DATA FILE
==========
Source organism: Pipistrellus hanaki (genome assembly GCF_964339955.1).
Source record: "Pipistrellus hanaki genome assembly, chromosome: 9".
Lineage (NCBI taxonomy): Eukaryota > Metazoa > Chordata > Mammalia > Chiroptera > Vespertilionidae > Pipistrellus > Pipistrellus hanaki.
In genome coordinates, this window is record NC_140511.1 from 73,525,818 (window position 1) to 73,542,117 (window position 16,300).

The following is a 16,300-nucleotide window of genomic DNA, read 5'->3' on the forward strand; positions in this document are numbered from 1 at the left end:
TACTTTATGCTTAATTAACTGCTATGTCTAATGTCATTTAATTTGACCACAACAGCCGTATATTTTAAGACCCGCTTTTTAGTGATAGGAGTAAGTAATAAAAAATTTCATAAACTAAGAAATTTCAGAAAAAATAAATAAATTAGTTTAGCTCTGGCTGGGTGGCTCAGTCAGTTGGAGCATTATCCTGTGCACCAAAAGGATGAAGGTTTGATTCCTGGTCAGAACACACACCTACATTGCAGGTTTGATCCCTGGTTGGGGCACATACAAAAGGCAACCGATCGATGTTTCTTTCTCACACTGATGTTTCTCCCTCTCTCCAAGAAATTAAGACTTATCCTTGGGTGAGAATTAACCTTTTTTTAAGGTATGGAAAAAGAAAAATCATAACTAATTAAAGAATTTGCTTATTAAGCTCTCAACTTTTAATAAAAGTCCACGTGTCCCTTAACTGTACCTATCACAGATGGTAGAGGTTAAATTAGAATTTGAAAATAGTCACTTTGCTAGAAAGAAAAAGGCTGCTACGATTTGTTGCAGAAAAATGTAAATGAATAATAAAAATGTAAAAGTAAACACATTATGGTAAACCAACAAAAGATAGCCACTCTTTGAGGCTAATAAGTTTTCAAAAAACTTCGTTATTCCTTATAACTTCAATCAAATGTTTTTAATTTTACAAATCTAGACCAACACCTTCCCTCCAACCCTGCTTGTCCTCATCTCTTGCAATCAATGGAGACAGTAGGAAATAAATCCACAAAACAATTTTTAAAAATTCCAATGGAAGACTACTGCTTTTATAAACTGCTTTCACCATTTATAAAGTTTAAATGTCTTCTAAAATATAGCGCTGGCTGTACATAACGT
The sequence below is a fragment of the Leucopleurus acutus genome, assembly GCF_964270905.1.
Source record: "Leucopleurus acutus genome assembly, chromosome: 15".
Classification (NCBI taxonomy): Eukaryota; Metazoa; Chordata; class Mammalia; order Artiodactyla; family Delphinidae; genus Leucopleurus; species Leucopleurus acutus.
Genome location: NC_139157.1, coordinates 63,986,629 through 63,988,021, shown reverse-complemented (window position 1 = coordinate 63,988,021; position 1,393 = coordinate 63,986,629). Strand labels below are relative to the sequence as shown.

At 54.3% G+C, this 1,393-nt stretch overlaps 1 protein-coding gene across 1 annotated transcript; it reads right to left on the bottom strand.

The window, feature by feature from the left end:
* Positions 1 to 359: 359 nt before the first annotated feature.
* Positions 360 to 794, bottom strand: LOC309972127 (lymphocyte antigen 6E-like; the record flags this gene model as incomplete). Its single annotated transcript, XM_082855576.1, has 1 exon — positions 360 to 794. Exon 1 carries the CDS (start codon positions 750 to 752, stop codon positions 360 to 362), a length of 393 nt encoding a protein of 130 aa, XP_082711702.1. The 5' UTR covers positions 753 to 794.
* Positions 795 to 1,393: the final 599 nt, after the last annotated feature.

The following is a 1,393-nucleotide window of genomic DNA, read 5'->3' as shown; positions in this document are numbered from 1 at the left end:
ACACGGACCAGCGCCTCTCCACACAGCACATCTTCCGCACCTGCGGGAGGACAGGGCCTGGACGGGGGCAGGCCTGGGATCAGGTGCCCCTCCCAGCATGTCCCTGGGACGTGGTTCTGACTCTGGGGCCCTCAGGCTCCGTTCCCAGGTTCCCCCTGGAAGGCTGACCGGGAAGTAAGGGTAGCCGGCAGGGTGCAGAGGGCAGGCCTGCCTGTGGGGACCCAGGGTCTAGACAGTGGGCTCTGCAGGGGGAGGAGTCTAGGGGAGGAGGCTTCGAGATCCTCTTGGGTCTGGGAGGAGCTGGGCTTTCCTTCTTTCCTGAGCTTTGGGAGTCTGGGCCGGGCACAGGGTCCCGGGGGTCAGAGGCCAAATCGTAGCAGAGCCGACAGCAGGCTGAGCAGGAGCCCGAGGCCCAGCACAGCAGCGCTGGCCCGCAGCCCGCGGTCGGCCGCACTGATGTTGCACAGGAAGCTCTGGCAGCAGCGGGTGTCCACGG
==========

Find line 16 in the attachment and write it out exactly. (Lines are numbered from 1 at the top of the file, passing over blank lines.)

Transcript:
The following is a 1,393-nucleotide window of genomic DNA, read 5'->3' as shown; positions in this document are numbered from 1 at the left end: